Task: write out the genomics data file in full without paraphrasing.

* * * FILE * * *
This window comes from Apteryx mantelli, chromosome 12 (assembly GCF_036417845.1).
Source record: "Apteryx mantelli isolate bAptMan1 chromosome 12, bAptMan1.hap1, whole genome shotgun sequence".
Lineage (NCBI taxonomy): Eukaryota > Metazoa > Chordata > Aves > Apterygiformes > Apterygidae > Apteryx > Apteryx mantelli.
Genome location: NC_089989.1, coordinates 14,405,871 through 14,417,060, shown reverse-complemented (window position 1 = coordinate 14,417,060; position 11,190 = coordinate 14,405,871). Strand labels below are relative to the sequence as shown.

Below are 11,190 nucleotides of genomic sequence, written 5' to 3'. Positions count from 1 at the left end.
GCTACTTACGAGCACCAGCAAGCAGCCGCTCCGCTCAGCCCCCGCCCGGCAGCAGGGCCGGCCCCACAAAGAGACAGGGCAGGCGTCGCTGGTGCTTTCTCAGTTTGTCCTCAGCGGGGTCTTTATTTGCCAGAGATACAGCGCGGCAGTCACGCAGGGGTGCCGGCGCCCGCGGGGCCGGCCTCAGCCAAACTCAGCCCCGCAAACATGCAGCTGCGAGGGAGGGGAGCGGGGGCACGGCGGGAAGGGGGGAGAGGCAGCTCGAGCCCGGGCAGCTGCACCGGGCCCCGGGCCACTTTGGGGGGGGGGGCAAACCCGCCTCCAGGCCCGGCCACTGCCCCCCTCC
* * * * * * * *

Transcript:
This window comes from Apteryx mantelli, chromosome 12 (assembly GCF_036417845.1).
Source record: "Apteryx mantelli isolate bAptMan1 chromosome 12, bAptMan1.hap1, whole genome shotgun sequence".
Lineage (NCBI taxonomy): Eukaryota > Metazoa > Chordata > Aves > Apterygiformes > Apterygidae > Apteryx > Apteryx mantelli.
Genome location: NC_089989.1, coordinates 14,405,871 through 14,417,060, shown reverse-complemented (window position 1 = coordinate 14,417,060; position 11,190 = coordinate 14,405,871). Strand labels below are relative to the sequence as shown.

Below are 11,190 nucleotides of genomic sequence, written 5' to 3'. Positions count from 1 at the left end.
GCTACTTACGAGCACCAGCAAGCAGCCGCTCCGCTCAGCCCCCGCCCGGCAGCAGGGCCGGCCCCACAAAGAGACAGGGCAGGCGTCGCTGGTGCTTTCTCAGTTTGTCCTCAGCGGGGTCTTTATTTGCCAGAGATACAGCGCGGCAGTCACGCAGGGGTGCCGGCGCCCGCGGGGCCGGCCTCAGCCAAACTCAGCCCCGCAAACATGCAGCTGCGAGGGAGGGGAGCGGGGGCACGGCGGGAAGGGGGGAGAGGCAGCTCGAGCCCGGGCAGCTGCACCGGGCCCCGGGCCACTTTGGGGGGGGGGGCAAACCCGCCTCCAGGCCCGGCCACTGCCCCCCTCC